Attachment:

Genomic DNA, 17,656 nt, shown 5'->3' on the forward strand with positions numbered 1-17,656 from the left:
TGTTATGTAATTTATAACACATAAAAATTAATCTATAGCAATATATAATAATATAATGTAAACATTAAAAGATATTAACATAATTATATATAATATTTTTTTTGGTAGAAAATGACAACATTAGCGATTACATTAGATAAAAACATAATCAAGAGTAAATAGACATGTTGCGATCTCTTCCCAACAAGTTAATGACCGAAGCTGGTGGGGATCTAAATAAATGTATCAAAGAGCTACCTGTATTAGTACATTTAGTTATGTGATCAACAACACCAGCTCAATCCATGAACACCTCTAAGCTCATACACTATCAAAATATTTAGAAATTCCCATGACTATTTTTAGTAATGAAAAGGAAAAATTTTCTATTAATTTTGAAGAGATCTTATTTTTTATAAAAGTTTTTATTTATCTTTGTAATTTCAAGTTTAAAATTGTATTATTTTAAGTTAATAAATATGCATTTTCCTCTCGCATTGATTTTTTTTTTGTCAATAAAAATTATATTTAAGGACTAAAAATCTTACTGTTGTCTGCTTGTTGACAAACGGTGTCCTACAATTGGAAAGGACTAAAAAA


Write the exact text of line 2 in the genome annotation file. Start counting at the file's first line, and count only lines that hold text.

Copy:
TGTTATGTAATTTATAACACATAAAAATTAATCTATAGCAATATATAATAATATAATGTAAACATTAAAAGATATTAACATAATTATATATAATATTTTTTTTGGTAGAAAATGACAACATTAGCGATTACATTAGATAAAAACATAATCAAGAGTAAATAGACATGTTGCGATCTCTTCCCAACAAGTTAATGACCGAAGCTGGTGGGGATCTAAATAAATGTATCAAAGAGCTACCTGTATTAGTACATTTAGTTATGTGATCAACAACACCAGCTCAATCCATGAACACCTCTAAGCTCATACACTATCAAAATATTTAGAAATTCCCATGACTATTTTTAGTAATGAAAAGGAAAAATTTTCTATTAATTTTGAAGAGATCTTATTTTTTATAAAAGTTTTTATTTATCTTTGTAATTTCAAGTTTAAAATTGTATTATTTTAAGTTAATAAATATGCATTTTCCTCTCGCATTGATTTTTTTTTTGTCAATAAAAATTATATTTAAGGACTAAAAATCTTACTGTTGTCTGCTTGTTGACAAACGGTGTCCTACAATTGGAAAGGACTAAAAAA